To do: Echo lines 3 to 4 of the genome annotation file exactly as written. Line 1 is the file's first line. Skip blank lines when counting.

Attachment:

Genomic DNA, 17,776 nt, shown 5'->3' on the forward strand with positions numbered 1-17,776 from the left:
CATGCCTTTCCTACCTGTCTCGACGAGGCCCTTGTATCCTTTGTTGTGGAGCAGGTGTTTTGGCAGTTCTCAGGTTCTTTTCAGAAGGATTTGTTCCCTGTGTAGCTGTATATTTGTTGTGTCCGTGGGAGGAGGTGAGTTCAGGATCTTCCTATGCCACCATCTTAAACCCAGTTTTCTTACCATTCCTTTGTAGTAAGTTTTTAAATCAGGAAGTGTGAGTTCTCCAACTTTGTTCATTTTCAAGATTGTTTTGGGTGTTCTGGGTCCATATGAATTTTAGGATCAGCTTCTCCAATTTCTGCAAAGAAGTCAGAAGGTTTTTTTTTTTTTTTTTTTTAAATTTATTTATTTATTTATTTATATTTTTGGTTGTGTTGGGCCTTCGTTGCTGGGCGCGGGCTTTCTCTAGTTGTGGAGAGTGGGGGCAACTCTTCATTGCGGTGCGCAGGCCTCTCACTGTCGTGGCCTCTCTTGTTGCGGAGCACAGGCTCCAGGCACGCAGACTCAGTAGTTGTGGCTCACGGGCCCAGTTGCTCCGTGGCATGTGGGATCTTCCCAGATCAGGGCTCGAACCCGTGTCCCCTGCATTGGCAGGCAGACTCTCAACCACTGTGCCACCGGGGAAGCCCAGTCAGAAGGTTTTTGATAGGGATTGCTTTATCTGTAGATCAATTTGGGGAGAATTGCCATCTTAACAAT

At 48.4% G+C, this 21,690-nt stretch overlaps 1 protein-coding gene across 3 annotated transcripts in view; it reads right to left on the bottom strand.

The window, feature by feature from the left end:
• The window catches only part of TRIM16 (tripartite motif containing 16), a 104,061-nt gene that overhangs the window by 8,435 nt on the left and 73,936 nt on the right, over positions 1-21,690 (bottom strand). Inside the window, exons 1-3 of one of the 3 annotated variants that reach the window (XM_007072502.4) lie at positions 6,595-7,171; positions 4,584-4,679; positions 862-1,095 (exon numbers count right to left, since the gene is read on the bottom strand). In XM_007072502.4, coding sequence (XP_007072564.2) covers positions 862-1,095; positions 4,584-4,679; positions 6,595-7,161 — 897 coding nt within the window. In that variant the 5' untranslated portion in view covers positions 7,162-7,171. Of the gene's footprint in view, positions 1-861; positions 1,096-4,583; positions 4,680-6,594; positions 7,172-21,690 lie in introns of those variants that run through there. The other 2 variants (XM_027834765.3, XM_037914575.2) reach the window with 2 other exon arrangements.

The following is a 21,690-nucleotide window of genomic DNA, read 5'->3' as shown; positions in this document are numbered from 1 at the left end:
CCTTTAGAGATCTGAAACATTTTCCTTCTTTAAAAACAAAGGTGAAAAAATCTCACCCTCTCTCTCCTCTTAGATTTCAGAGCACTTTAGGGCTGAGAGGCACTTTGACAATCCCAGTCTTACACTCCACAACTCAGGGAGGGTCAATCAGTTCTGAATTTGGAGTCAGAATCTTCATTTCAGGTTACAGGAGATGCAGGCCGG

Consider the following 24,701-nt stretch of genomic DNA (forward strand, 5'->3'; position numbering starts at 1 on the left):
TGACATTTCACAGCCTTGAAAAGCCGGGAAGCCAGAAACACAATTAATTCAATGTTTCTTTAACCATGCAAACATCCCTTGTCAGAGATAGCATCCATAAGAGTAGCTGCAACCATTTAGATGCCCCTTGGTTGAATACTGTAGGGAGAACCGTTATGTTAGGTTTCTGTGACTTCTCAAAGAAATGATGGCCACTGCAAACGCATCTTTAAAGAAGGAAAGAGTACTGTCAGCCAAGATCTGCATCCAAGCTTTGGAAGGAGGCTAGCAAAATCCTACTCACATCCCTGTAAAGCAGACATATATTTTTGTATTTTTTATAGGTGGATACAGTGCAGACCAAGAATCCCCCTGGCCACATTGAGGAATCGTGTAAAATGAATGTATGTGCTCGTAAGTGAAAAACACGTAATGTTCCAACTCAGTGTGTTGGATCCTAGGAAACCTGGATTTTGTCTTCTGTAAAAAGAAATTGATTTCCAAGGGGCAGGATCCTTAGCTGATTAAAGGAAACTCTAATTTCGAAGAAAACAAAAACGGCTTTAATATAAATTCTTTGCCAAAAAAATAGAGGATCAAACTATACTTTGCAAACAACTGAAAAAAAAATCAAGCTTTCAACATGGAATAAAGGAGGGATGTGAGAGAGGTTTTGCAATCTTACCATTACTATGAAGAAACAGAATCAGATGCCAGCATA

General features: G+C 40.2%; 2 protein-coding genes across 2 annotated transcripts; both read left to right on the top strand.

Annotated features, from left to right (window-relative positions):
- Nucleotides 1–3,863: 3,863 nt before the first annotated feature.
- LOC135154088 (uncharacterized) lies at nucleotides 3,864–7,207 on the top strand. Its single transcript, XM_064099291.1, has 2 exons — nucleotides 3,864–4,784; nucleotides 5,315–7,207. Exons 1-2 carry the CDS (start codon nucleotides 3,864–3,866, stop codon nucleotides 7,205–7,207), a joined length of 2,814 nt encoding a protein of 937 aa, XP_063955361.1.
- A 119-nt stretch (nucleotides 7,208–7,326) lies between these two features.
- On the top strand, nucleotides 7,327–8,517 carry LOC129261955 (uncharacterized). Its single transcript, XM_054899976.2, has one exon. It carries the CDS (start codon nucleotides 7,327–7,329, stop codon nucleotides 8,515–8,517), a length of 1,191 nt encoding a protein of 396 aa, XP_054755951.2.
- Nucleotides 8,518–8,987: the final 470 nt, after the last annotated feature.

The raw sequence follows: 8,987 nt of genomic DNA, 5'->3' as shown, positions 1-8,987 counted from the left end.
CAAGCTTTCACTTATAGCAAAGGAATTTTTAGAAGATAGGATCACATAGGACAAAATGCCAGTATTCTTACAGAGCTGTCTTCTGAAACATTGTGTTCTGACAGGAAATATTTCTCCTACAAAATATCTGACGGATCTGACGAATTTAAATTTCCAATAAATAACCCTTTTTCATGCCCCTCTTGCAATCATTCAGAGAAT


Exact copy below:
At 48.4% G+C, this 21,690-nt stretch overlaps 1 protein-coding gene across 3 annotated transcripts in view; it reads right to left on the bottom strand.

The window, feature by feature from the left end: